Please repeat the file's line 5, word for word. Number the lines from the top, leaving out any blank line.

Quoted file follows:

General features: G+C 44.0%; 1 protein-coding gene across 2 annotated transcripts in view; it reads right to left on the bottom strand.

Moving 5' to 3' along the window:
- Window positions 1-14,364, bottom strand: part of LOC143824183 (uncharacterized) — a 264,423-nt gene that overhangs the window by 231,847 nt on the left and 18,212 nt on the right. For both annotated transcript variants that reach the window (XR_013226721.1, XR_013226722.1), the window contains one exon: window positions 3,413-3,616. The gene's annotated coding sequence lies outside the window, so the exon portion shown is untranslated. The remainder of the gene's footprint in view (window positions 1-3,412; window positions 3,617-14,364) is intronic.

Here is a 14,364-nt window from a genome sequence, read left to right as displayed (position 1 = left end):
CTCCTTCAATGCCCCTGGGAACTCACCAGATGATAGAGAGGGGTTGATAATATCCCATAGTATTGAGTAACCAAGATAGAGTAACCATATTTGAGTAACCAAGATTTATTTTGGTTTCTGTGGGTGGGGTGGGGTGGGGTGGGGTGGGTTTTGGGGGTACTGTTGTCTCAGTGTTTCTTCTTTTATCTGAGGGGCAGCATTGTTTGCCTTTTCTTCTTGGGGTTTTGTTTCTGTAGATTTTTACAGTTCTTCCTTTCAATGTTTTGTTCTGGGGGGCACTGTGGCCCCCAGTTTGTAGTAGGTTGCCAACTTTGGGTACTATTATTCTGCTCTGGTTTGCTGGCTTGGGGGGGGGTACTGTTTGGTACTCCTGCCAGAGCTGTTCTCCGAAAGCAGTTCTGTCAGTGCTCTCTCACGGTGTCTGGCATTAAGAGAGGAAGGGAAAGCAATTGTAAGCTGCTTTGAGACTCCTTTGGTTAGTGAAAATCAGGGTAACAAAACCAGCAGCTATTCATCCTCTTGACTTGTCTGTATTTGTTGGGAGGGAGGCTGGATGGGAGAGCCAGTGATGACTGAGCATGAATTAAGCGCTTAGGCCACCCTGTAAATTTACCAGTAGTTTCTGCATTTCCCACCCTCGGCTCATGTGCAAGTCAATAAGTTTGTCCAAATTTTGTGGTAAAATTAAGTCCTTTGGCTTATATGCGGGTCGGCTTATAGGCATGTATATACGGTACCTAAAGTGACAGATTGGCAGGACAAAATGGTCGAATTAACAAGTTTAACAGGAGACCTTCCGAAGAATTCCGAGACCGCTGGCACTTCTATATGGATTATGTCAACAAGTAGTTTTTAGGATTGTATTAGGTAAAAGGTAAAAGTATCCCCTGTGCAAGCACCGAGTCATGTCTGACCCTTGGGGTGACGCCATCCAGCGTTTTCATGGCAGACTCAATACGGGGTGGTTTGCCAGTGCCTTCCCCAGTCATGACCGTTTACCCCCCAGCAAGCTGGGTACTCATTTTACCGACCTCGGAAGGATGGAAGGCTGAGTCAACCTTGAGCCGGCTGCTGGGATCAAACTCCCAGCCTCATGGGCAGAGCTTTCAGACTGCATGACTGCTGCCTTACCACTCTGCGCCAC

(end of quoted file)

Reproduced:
CTCCTTCAATGCCCCTGGGAACTCACCAGATGATAGAGAGGGGTTGATAATATCCCATAGTATTGAGTAACCAAGATAGAGTAACCATATTTGAGTAACCAAGATTTATTTTGGTTTCTGTGGGTGGGGTGGGGTGGGGTGGGGTGGGTTTTGGGGGTACTGTTGTCTCAGTGTTTCTTCTTTTATCTGAGGGGCAGCATTGTTTGCCTTTTCTTCTTGGGGTTTTGTTTCTGTAGATTTTTACAGTTCTTCCTTTCAATGTTTTGTTCTGGGGGGCACTGTGGCCCCCAGTTTGTAGTAGGTTGCCAACTTTGGGTACTATTATTCTGCTCTGGTTTGCTGGCTTGGGGGGGGGTACTGTTTGGTACTCCTGCCAGAGCTGTTCTCCGAAAGCAGTTCTGTCAGTGCTCTCTCACGGTGTCTGGCATTAAGAGAGGAAGGGAAAGCAATTGTAAGCTGCTTTGAGACTCCTTTGGTTAGTGAAAATCAGGGTAACAAAACCAGCAGCTATTCATCCTCTTGACTTGTCTGTATTTGTTGGGAGGGAGGCTGGATGGGAGAGCCAGTGATGACTGAGCATGAATTAAGCGCTTAGGCCACCCTGTAAATTTACCAGTAGTTTCTGCATTTCCCACCCTCGGCTCATGTGCAAGTCAATAAGTTTGTCCAAATTTTGTGGTAAAATTAAGTCCTTTGGCTTATATGCGGGTCGGCTTATAGGCATGTATATACGGTACCTAAAGTGACAGATTGGCAGGACAAAATGGTCGAATTAACAAGTTTAACAGGAGACCTTCCGAAGAATTCCGAGACCGCTGGCACTTCTATATGGATTATGTCAACAAGTAGTTTTTAGGATTGTATTAGGTAAAAGGTAAAAGTATCCCCTGTGCAAGCACCGAGTCATGTCTGACCCTTGGGGTGACGCCATCCAGCGTTTTCATGGCAGACTCAATACGGGGTGGTTTGCCAGTGCCTTCCCCAGTCATGACCGTTTACCCCCCAGCAAGCTGGGTACTCATTTTACCGACCTCGGAAGGATGGAAGGCTGAGTCAACCTTGAGCCGGCTGCTGGGATCAAACTCCCAGCCTCATGGGCAGAGCTTTCAGACTGCATGACTGCTGCCTTACCACTCTGCGCCAC